Have you ever been arrested? Some people have, some people have not. If you’re not overly familiar with what happens once you’re arrested and the way that the law works, you may be susceptible to falling for tricks that law enforcement members tend to use on people once they are taken in. You may not even realize that your rights allow you to be silent and that you may be in over your head when it comes to speaking on the phone.
That’s right, anything you say over the phone at a station or at the jail is likely monitored and even recorded. Want to find out more about this topic so you’re ready if it ever happens to you? Maybe it’s already happened to you before. Read on to find out more and what to do when YOU are in this situation.
Your phone calls are not private– especially when you’re making them in a state or federal facility. Those are their phones, those are their lines, and you better believe that just stepping off to the side and using the telephone does not mean that you’re good to go and can gab about anything that you want. Penitentiaries even use phone monitoring computer apps that will actually record every conversation had on the lines. Some systems alert inmates to this fact, but you can generally assume that if you are in jail then your calls may be monitored or recorded and gone through later.
As you can imagine, this would land someone who didn’t know this fact in quite a bit of trouble if what they said had any bearing on their case or sentencing. Everything you talk about on the phone is handed over to the law enforcement agencies or prosecutor in charge of your case. They can even tap into your conversations whenever they like in the hopes of hearing something in your conversation that they can use against you.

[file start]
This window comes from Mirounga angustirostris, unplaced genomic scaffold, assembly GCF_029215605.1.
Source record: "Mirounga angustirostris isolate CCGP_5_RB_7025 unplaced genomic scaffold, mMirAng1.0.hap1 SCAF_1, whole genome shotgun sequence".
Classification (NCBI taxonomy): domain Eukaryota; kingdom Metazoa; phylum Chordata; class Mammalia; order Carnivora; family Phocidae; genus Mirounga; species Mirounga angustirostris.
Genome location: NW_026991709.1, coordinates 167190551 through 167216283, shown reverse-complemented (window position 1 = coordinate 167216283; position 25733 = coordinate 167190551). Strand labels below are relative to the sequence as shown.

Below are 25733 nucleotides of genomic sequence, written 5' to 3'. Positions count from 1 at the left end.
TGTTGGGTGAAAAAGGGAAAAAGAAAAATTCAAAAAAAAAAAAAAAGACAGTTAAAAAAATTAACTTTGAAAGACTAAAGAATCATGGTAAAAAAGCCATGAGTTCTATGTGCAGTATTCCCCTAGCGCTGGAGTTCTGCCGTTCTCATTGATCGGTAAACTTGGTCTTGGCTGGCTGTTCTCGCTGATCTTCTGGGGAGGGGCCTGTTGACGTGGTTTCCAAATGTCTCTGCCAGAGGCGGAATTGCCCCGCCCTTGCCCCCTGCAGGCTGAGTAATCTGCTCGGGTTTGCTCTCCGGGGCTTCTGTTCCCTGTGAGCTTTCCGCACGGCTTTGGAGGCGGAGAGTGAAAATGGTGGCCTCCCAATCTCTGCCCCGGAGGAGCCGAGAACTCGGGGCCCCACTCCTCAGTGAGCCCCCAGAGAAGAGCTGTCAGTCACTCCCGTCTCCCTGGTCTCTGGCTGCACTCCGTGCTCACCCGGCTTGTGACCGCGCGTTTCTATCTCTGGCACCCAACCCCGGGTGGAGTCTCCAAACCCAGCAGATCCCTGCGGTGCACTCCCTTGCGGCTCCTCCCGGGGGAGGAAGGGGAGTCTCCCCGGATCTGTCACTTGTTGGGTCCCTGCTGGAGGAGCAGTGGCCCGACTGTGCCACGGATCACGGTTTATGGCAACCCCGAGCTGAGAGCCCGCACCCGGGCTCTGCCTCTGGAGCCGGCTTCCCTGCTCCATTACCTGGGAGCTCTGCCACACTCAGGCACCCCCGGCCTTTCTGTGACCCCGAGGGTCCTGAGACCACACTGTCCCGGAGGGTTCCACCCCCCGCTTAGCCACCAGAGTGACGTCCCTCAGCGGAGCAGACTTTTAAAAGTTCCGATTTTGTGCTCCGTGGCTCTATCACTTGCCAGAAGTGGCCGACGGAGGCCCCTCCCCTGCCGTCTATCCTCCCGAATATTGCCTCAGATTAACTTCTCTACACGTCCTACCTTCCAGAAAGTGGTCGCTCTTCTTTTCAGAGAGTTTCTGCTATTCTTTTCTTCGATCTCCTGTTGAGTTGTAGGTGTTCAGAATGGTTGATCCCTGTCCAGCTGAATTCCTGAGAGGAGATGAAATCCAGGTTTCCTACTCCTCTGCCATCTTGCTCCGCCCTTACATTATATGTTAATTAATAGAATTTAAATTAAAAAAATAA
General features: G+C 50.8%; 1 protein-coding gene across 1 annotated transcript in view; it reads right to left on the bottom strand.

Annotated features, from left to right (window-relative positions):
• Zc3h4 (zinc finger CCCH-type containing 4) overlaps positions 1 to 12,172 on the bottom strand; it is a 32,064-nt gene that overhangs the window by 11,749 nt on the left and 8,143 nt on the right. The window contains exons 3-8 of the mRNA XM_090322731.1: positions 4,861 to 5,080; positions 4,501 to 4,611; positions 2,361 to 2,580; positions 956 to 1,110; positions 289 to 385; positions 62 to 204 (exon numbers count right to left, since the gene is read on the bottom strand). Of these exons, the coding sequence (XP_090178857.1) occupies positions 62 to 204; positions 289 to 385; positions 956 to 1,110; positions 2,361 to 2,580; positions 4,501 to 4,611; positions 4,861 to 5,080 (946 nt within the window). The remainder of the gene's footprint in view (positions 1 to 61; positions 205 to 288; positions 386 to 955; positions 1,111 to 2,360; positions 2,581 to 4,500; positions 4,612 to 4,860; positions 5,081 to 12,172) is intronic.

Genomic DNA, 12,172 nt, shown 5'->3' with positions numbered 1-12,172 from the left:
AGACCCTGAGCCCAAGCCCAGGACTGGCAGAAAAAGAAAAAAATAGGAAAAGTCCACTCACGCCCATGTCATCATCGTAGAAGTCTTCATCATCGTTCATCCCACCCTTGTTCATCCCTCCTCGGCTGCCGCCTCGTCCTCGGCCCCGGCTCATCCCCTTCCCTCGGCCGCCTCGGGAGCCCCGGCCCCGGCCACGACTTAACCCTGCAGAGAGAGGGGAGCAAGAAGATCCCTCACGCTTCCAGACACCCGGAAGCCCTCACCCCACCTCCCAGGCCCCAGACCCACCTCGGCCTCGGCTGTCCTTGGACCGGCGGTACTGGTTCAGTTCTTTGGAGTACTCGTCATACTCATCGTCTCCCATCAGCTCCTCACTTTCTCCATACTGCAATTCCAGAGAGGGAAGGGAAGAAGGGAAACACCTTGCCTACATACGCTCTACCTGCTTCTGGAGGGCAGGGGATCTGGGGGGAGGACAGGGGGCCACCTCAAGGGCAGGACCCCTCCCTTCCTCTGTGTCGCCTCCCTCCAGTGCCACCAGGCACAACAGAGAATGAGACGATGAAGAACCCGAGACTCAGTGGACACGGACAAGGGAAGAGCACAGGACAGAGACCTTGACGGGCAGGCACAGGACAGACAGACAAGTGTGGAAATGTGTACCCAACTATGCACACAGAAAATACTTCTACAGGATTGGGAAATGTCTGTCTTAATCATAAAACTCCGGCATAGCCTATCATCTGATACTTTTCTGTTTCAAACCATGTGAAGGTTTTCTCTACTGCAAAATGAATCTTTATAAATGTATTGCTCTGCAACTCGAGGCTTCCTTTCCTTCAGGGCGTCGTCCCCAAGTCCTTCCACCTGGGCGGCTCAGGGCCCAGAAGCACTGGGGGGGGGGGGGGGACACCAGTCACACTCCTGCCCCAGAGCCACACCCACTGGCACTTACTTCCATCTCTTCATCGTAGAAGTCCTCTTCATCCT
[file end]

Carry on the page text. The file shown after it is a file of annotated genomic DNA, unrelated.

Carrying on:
It can be normal to be flustered or upset when you’re arrested. People report not thinking straight or feeling flustered and out of control when they are taken away by the police or in jail, and in their state they may not be able to remember that they are in a precarious situation where calls could be recorded. They may even say things that they would not normally. If you are already in this situation, it’s time to lawyer up and seek the counsel of a skilled criminal defense attorney.
Your lawyer will counsel you not to discuss information or topics pertaining to your case over the phone or with anyone unless in their presence, but if it’s already gone past that, it’s time to seek damage control. Attorneys also have the one unbreakable privilege with their clients, which is attorney-client privilege. They are the ONLY person you can speak to about this matter without landing in a heap of trouble or having the worry that you will regret your consultation and free conversation later.
The end advice is to listen and never speak over the phone and never discuss your case. Seek the aid of an experienced lawyer that can represent you. The Law Offices of Payas, Payas, and Payas have a great team waiting to represent you. Talk to them today!